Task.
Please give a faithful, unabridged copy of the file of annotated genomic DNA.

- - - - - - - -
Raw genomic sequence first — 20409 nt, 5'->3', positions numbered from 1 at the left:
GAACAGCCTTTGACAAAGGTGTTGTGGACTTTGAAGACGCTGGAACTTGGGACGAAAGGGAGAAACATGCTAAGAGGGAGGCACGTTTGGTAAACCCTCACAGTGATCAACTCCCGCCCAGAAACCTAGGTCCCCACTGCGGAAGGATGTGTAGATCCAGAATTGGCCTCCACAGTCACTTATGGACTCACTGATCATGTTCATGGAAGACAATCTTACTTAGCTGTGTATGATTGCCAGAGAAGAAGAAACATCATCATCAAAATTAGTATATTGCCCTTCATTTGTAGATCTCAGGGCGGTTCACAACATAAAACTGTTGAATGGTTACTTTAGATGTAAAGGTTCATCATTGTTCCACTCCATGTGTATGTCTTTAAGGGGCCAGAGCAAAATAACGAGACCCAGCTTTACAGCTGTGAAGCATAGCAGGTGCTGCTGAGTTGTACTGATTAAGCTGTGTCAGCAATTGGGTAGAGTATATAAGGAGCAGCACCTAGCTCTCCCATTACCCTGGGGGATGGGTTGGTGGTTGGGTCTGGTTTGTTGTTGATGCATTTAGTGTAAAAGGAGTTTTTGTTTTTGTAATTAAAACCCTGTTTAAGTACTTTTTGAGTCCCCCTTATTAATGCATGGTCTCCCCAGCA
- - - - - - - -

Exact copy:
Raw genomic sequence first — 20409 nt, 5'->3', positions numbered from 1 at the left:
GAACAGCCTTTGACAAAGGTGTTGTGGACTTTGAAGACGCTGGAACTTGGGACGAAAGGGAGAAACATGCTAAGAGGGAGGCACGTTTGGTAAACCCTCACAGTGATCAACTCCCGCCCAGAAACCTAGGTCCCCACTGCGGAAGGATGTGTAGATCCAGAATTGGCCTCCACAGTCACTTATGGACTCACTGATCATGTTCATGGAAGACAATCTTACTTAGCTGTGTATGATTGCCAGAGAAGAAGAAACATCATCATCAAAATTAGTATATTGCCCTTCATTTGTAGATCTCAGGGCGGTTCACAACATAAAACTGTTGAATGGTTACTTTAGATGTAAAGGTTCATCATTGTTCCACTCCATGTGTATGTCTTTAAGGGGCCAGAGCAAAATAACGAGACCCAGCTTTACAGCTGTGAAGCATAGCAGGTGCTGCTGAGTTGTACTGATTAAGCTGTGTCAGCAATTGGGTAGAGTATATAAGGAGCAGCACCTAGCTCTCCCATTACCCTGGGGGATGGGTTGGTGGTTGGGTCTGGTTTGTTGTTGATGCATTTAGTGTAAAAGGAGTTTTTGTTTTTGTAATTAAAACCCTGTTTAAGTACTTTTTGAGTCCCCCTTATTAATGCATGGTCTCCCCAGCA